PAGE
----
Last updated on August 3rd, 2022 at 07:36 pm
In recent years, Canada has risen to become one of the prime destinations for immigration. Canada hosts a strong economy, thriving industry, abundant natural resources, and has worked hard to position itself as an open, friendly nation eager to better itself. But why are so many international travelers choosing Canada? Immigrants do not typically cast themselves out into the world with no plan or landing place; they want a location and culture where they can help support the community and build a prosperous life for themselves. Language is an enormous factor here, influencing school and work life. As we’ll see, translation services of all kinds are a vital resource.
Our target group today is the international student community in Canada. Where do students coming to Canada come from? What languages do they speak? How can Canada attract more students from around the world? Most importantly, how can you target Canada’s international student market? Let’s look at some answers backed by research.
Canada is the Group of Seven member with the highest international population growth. The Group of Seven is composed of nations considered to have the most advanced economies; the other six members are France, Italy, the United Kingdom, the United States, Japan, and Germany, in no order. Canada is also now the 4th most popular target country for international students. How popular is that? Between 2015 and 2018, international student entry to Canada rose by 60% to a total of 570,000 individuals per data from Bloomberg and the International Monetary Fund. In the year leading up to September of 2018, Canada accepted 425,000 newcomers, making this the largest rise in international entry in over one hundred years of Canadian history. Many of these are students, alone or with their families. That’s a lot of transcripts, textbooks, brochures, and syllabi in need of professional document translation, whether English to Canadian French, Traditional Chinese translation, Spanish to English translation, and more.
The primary source nations for Canada’s international students are China and India. About 28% hail from China, 25% from India, with a sharp drop-off to the third nation, South Korea, at 5%. France contributes 4% of foreign students in Canada, and the United States 3%. However, nations with small percentages of the total student population, like Vietnam and Bangladesh, are growing most rapidly and may soon outstrip their counterparts, according to Immigration, Refugees, and Citizenship Canada and the Canadian Bureau for International Education.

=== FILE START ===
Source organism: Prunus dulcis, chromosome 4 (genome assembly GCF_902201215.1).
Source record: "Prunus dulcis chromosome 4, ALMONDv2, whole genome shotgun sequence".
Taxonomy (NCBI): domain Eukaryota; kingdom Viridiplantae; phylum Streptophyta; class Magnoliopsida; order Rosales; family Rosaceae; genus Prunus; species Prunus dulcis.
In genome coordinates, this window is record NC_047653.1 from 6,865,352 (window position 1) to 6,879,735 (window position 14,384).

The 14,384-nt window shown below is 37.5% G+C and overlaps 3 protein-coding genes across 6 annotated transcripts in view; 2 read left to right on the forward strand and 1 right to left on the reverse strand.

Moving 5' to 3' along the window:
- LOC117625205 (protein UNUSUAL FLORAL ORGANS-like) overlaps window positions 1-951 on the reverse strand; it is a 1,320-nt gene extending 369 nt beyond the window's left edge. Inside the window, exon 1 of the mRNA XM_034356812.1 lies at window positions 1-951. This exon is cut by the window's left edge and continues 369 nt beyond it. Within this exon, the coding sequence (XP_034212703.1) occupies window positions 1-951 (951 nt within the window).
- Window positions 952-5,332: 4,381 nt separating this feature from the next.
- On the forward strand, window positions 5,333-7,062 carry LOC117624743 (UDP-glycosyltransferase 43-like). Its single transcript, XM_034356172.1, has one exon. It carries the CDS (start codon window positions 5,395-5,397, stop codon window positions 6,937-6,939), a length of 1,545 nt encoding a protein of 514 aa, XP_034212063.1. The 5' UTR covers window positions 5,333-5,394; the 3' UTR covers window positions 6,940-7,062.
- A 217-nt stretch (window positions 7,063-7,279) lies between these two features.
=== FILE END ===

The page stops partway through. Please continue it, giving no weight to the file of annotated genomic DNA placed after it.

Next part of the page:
The languages spoken by these students run the gamut from French to Bengali to Cham, a Vietnamese dialect. Dialects make the linguistic landscape even more complex, increasing the need for professional translation and localization. Let’s use French as an example. Did you know that French has seven major dialects in France alone? It is also Canada’s second official language (English is the other) and makes up a large part of the legal, academic, and commercial language sectors. With that status and Canada’s size, regional dialects develop. Conflict, colonialism, and oppression also leave their linguistic marks on the world, as seen in Vietnam where forms of French have been spoken for over a century. This only illustrates the extreme need for translation services of all kinds, from certified document translation to legal translation.
A student pursuing higher education and possibly a career in a foreign country is fighting a high-stakes battle. Their endeavor represents a large investment of time, effort, and money. Accurate document translation services are absolutely crucial to making sure the student can enter that university and get that job. What sort of document translation do students need?